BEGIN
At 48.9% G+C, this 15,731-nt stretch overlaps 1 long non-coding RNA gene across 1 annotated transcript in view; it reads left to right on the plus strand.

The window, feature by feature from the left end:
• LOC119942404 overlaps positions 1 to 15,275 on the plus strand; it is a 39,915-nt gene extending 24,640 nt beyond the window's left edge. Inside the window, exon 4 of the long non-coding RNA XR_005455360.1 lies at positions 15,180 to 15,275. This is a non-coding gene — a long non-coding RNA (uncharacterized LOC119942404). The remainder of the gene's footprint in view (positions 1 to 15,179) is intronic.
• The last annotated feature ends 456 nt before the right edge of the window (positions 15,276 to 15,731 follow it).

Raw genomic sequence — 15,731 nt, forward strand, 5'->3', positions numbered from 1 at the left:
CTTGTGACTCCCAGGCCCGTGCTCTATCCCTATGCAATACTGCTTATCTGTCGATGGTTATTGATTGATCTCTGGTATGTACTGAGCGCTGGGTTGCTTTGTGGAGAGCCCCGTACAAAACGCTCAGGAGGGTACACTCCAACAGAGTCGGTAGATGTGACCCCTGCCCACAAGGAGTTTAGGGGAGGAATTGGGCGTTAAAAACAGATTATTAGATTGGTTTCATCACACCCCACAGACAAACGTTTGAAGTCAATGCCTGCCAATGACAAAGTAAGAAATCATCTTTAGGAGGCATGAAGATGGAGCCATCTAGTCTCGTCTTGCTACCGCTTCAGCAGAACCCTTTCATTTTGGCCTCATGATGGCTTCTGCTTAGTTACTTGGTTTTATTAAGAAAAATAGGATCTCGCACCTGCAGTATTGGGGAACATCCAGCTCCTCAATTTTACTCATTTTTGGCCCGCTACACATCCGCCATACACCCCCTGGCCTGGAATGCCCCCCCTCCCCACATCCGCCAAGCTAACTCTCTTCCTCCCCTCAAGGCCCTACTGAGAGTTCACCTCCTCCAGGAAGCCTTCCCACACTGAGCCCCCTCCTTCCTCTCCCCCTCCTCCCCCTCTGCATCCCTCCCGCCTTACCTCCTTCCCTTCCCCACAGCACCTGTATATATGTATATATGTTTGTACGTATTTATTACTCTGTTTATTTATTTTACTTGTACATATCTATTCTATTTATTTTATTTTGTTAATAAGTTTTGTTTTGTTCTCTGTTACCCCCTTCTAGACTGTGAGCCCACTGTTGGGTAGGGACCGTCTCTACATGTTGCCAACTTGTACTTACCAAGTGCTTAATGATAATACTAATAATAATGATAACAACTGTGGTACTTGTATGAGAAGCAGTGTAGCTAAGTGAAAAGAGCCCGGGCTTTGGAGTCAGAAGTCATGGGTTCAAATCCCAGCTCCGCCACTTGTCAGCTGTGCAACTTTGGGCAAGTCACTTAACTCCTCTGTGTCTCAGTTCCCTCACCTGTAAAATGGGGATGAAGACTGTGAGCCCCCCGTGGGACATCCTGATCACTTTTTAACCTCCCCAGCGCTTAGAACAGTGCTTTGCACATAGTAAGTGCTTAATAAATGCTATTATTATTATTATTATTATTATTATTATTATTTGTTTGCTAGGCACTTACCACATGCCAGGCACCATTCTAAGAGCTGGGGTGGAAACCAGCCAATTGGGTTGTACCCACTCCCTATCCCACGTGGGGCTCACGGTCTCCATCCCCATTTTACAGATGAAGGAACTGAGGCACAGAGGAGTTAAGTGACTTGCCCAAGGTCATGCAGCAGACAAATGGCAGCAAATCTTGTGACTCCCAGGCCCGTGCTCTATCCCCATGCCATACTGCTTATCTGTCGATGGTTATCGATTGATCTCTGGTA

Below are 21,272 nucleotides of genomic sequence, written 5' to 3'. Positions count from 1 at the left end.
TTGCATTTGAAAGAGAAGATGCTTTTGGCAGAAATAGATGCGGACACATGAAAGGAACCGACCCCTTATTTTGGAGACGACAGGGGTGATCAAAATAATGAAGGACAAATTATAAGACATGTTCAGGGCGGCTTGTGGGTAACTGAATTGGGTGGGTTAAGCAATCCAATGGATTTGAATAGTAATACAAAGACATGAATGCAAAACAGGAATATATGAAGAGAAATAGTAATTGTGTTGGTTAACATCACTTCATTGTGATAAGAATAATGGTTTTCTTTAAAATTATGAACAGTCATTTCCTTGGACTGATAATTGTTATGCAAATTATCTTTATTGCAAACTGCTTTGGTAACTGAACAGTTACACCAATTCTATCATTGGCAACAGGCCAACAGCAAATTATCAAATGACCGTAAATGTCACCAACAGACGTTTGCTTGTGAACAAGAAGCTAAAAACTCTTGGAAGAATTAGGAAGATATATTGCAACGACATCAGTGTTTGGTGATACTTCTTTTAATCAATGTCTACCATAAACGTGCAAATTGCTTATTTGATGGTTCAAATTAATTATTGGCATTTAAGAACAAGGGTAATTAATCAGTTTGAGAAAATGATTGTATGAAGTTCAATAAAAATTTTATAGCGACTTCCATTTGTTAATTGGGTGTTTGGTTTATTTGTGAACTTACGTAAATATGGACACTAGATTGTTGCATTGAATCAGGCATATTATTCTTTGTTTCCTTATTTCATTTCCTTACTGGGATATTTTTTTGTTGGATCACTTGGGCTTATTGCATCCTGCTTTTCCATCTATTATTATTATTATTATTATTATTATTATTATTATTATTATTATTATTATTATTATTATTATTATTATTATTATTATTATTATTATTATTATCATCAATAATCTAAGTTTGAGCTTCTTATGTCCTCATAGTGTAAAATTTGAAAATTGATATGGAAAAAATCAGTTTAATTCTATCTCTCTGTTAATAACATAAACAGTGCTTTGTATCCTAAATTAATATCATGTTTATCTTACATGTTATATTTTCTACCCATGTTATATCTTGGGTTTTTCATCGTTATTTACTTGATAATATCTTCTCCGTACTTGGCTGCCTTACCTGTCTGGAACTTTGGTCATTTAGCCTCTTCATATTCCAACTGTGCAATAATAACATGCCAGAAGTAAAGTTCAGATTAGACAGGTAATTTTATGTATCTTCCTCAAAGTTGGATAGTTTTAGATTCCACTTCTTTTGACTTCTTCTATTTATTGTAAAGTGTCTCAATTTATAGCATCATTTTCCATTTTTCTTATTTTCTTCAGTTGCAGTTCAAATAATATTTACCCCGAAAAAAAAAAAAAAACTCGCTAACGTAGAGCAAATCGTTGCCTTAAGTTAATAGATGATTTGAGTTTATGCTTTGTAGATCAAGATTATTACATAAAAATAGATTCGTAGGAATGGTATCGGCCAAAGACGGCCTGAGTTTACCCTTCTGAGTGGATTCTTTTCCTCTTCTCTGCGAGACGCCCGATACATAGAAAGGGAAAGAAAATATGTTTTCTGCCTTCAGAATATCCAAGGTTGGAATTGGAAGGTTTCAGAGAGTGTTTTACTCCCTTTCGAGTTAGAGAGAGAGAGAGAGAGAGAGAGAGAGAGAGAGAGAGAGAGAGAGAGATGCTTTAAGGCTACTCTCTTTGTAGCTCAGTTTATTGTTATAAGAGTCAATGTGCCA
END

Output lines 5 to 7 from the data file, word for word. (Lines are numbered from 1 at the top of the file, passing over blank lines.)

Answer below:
Raw genomic sequence — 15,731 nt, forward strand, 5'->3', positions numbered from 1 at the left:
CTTGTGACTCCCAGGCCCGTGCTCTATCCCTATGCAATACTGCTTATCTGTCGATGGTTATTGATTGATCTCTGGTATGTACTGAGCGCTGGGTTGCTTTGTGGAGAGCCCCGTACAAAACGCTCAGGAGGGTACACTCCAACAGAGTCGGTAGATGTGACCCCTGCCCACAAGGAGTTTAGGGGAGGAATTGGGCGTTAAAAACAGATTATTAGATTGGTTTCATCACACCCCACAGACAAACGTTTGAAGTCAATGCCTGCCAATGACAAAGTAAGAAATCATCTTTAGGAGGCATGAAGATGGAGCCATCTAGTCTCGTCTTGCTACCGCTTCAGCAGAACCCTTTCATTTTGGCCTCATGATGGCTTCTGCTTAGTTACTTGGTTTTATTAAGAAAAATAGGATCTCGCACCTGCAGTATTGGGGAACATCCAGCTCCTCAATTTTACTCATTTTTGGCCCGCTACACATCCGCCATACACCCCCTGGCCTGGAATGCCCCCCCTCCCCACATCCGCCAAGCTAACTCTCTTCCTCCCCTCAAGGCCCTACTGAGAGTTCACCTCCTCCAGGAAGCCTTCCCACACTGAGCCCCCTCCTTCCTCTCCCCCTCCTCCCCCTCTGCATCCCTCCCGCCTTACCTCCTTCCCTTCCCCACAGCACCTGTATATATGTATATATGTTTGTACGTATTTATTACTCTGTTTATTTATTTTACTTGTACATATCTATTCTATTTATTTTATTTTGTTAATAAGTTTTGTTTTGTTCTCTGTTACCCCCTTCTAGACTGTGAGCCCACTGTTGGGTAGGGACCGTCTCTACATGTTGCCAACTTGTACTTACCAAGTGCTTAATGATAATACTAATAATAATGATAACAACTGTGGTACTTGTATGAGAAGCAGTGTAGCTAAGTGAAAAGAGCCCGGGCTTTGGAGTCAGAAGTCATGGGTTCAAATCCCAGCTCCGCCACTTGTCAGCTGTGCAACTTTGGGCAAGTCACTTAACTCCTCTGTGTCTCAGTTCCCTCACCTGTAAAATGGGGATGAAGACTGTGAGCCCCCCGTGGGACATCCTGATCACTTTTTAACCTCCCCAGCGCTTAGAACAGTGCTTTGCACATAGTAAGTGCTTAATAAATGCTATTATTATTATTATTATTATTATTATTATTATTTGTTTGCTAGGCACTTACCACATGCCAGGCACCATTCTAAGAGCTGGGGTGGAAACCAGCCAATTGGGTTGTACCCACTCCCTATCCCACGTGGGGCTCACGGTCTCCATCCCCATTTTACAGATGAAGGAACTGAGGCACAGAGGAGTTAAGTGACTTGCCCAAGGTCATGCAGCAGACAAATGGCAGCAAATCTTGTGACTCCCAGGCCCGTGCTCTATCCCCATGCCATACTGCTTATCTGTCGATGGTTATCGATTGATCTCTGGTA

Below are 21,272 nucleotides of genomic sequence, written 5' to 3'. Positions count from 1 at the left end.